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Perking up Pronunciation

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Perking up Pronunciation

by Paul Careless, The Centre for Excellence in Applied Research and Training (CERT) Higher Colleges of Technology, Abu Dhabi.

Email: paul.careless@hct.ac.ae

Aim: The aim of this exercise is to improve the speaking proficiency - fluency, speed and pronunciation of ESL students. Some teachers/students may have seen a similar approach adopted under the guise of shadow listening. It is best adopted as a long-term objective of a course that can be practised by students on a regular, even daily basis. This exercise can be used by students of different levels. The important thing is to choose listening material that suits the level of the student.
Have students at all levels make a recording of themselves and then they can listen to this to hear how they sound when they speak. It is surprising how critical they can be of themselves!
Approach 1.
Low-Level
Using materials from story books, e.g. Little Golden Books that have matching cassettes, have students read the text from the book aloud as they listen to the cassette. After one try they can repeat the procedure by repeating what they hear without reading from the book. Students will normally be repeating what they hear at a 5-10 second interval.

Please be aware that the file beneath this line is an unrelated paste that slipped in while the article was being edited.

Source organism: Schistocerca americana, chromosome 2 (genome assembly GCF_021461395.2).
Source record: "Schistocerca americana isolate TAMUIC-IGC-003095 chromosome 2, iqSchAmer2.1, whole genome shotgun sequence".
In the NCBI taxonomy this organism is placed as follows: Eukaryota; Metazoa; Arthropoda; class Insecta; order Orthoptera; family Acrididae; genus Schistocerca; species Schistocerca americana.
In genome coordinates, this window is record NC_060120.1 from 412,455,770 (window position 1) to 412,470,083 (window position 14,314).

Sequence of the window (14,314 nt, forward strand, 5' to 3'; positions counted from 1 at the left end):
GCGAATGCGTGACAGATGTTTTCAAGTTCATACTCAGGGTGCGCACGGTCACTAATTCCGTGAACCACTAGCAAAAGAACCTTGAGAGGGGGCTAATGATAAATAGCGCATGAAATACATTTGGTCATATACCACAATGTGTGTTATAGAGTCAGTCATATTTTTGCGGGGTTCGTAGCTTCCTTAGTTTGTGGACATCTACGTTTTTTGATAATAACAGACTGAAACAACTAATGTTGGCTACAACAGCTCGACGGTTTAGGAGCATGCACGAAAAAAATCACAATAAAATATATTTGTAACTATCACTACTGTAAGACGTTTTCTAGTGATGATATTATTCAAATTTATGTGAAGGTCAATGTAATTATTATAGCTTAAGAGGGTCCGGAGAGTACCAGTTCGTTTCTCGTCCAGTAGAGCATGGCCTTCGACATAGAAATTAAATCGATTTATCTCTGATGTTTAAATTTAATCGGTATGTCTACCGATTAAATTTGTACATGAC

Other materials include easy songs or ballads like those from the Beatles, Michael Bolton, Kenny Rogers, Whitnet Houston etc.

Medium-Level

Follow the process above but it is not imperative that students read the text as they listen the first time. Emphasise repeating any words they recognise. They may even mumble in between recognised words as they are learning to attend to the speed and intonation of what they are hearing. If possible try to have students record a spoken text and reuse this as often as possible. 10 minutes a day is a good goal.

High-Level

As above but have students listen to news programs and emphasise the skills referred to above.

For students not studying in English-speaking environments, suitable materials can be found on the web; special English t.v. broadcasts; and videos. The teacher can even record him/herself saying something onto cassette.

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